RE: Renewal – Framing Transitions in the Indian Landscape
The best exhibitions capture and carry you through the space, flowing with you as you take in the work. Thought and care are given to the placement and context of each piece and the cumulative effect is greater than the sum of its parts; the exhibition itself becoming an extension of the art it brings together.
RE:Renewal, an exhibition that focuses on the effects of modern development on the environmental and cultural heritage of India, exhibits no such finesse. Upon entering the space, the spectator is immediately aware of having entered a didactic collection of work whose themes and connections have clearly received far more consideration from its curators than the experience of the audience. It’s the experience of having been abandoned in a room with art.
Having said that, we have to admit that the art itself is definitely worth a look. This is a well-curated collection of work with strong themes and an important and engaging inquiry. It’s the organisation of the exhibition that lacks structure, which is a shame because it means the viewer has to really work hard to figure out what’s going on, engaging in a bit of artistic archaeology to uncover layers of meaning. If you can get past the slapdash nature of its execution, RE: Renewal offers a fantastic entry point into an exciting dialogue about preservation and survival in a society still recovering from nearly two centuries of colonial rule and the chaos that followed in its wake.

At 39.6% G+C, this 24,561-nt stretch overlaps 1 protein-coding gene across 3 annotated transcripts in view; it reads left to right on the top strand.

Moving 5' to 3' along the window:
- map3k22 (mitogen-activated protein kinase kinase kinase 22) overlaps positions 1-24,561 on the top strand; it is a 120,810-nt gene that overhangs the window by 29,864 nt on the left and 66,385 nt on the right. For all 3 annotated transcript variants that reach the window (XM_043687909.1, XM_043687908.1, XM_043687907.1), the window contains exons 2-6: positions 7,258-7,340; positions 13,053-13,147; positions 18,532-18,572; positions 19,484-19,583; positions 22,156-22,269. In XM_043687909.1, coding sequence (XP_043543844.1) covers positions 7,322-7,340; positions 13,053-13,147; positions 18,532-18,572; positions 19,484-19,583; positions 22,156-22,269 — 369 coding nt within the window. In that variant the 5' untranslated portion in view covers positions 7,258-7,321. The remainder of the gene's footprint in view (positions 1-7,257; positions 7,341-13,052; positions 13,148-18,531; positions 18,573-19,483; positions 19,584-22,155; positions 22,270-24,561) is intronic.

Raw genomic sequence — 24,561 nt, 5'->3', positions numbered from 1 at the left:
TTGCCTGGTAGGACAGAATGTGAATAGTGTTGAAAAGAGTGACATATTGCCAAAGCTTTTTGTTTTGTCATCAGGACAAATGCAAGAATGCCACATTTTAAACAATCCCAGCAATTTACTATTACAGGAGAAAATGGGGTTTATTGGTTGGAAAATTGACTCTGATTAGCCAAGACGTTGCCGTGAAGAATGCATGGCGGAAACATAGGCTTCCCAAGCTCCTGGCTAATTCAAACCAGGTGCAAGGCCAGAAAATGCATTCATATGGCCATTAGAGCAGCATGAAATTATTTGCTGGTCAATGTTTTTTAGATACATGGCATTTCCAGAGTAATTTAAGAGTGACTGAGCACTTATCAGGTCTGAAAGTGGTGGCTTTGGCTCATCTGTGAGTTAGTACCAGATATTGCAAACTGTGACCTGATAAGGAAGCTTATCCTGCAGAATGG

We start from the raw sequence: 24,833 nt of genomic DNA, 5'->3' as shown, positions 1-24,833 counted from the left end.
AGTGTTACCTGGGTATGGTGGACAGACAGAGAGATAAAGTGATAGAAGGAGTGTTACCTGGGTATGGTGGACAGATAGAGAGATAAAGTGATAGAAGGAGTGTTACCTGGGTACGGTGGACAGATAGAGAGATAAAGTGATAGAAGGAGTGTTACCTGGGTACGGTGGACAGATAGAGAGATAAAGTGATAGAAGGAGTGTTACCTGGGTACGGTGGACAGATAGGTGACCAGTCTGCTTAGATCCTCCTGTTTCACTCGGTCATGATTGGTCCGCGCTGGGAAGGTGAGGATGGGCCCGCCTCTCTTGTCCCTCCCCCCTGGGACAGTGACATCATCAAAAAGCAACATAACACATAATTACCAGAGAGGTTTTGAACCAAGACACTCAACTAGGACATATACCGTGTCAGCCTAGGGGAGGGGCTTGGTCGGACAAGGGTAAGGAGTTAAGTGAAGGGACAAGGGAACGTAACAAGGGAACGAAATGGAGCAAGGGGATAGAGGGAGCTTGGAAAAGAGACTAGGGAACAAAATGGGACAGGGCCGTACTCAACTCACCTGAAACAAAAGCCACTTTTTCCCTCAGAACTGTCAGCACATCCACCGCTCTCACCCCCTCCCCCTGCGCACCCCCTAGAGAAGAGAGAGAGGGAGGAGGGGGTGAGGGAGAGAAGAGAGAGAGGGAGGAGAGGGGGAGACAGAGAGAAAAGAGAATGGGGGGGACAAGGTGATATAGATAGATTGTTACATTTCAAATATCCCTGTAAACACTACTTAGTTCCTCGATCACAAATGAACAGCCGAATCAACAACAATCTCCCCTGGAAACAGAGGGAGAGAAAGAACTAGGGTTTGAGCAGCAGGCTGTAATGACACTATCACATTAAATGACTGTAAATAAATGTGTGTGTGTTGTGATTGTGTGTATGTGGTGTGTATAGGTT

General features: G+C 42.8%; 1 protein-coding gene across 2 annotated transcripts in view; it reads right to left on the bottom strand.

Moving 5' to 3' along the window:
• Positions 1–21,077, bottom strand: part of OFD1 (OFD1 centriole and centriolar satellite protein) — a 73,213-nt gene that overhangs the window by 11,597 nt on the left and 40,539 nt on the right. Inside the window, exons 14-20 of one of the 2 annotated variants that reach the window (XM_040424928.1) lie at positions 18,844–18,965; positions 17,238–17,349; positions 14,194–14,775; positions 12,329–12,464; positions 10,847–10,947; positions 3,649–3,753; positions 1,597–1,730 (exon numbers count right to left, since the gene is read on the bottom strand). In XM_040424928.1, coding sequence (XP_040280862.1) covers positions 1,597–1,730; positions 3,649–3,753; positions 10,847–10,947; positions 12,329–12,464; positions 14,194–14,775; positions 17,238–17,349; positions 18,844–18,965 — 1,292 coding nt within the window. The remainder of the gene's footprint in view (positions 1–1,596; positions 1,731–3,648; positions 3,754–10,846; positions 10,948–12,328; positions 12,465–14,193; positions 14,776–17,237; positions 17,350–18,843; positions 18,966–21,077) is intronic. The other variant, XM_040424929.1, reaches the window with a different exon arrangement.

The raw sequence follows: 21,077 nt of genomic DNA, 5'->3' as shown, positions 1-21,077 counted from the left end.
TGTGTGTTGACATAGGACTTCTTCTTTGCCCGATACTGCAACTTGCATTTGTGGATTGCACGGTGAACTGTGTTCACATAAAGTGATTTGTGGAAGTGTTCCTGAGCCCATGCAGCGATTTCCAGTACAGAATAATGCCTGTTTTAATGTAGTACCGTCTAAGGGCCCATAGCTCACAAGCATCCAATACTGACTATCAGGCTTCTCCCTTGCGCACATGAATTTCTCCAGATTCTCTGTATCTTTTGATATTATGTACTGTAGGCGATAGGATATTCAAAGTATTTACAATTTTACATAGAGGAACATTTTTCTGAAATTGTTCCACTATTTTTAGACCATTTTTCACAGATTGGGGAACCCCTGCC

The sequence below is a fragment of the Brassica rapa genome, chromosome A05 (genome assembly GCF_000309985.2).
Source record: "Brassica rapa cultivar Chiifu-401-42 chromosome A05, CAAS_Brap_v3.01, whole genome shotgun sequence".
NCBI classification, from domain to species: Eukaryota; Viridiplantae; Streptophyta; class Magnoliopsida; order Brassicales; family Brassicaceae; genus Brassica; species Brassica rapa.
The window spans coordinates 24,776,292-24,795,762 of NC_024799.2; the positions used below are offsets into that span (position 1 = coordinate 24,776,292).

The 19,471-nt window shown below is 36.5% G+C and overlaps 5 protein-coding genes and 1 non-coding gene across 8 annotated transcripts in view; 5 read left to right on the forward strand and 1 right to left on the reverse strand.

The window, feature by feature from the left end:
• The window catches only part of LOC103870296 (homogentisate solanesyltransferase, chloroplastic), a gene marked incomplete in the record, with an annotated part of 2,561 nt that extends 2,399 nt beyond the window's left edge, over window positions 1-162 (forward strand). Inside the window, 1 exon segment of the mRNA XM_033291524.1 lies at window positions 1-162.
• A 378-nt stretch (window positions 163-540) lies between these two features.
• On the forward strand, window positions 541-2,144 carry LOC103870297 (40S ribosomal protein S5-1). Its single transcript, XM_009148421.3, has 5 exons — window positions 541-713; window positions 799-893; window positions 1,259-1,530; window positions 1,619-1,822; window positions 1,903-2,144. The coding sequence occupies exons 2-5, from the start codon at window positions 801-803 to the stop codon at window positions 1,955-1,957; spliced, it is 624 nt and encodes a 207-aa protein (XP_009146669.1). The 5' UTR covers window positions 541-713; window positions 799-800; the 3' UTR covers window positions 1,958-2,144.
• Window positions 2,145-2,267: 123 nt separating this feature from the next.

Many parts of India are growing as quickly as the greatest cities of the West, perhaps even more so, yet this growth is neither uniform nor is it accomplished without consequences. RE: Renewal draws attention to this through the stark work of artists like Desmond Lazaro and Akshay Mahajan. Rachel Cunningham’s haunting images of a crumbling relic of the grandeur of old India highlight the transitory nature of all things, while simultaneously shining a light on the lingering guilt we may experience as deposed conquerors in the wake of Indian independence.
Cunningham was present at the opening of the exhibition to discuss her work and its context, along with Shubha Taparia, a new media artist whose work ranges from high-speed recordings of Photoshop manipulations to the preserved intimate-wear of deceased royalty. Both explained how their work was concerned with preservation (of a historical site, a personal effect or an environment) in the context of a society where preservation is not a core value. They stated: “It’s not a tradition in India, to preserve. They burn the dead.” Taparia indicated that her art is her way of preserving the past from the deprivations of unbridled commercial growth, while Cunningham’s images reveal the decay of the forgotten glories of years gone by.
RE: Renewal has been curated by newcomers to the field, Pujan Gandhi and Janice Pariat, a youthful pair whose enthusiasm and warmth radiate as they discuss the work, the subject matter and how they hope their exhibition will be received. “I hope it makes people linger,” Pariat said. “It’s good to linger.”
RE: Renewal is at William Goodenough House, Mecklenburgh Square, until 18th January 2013.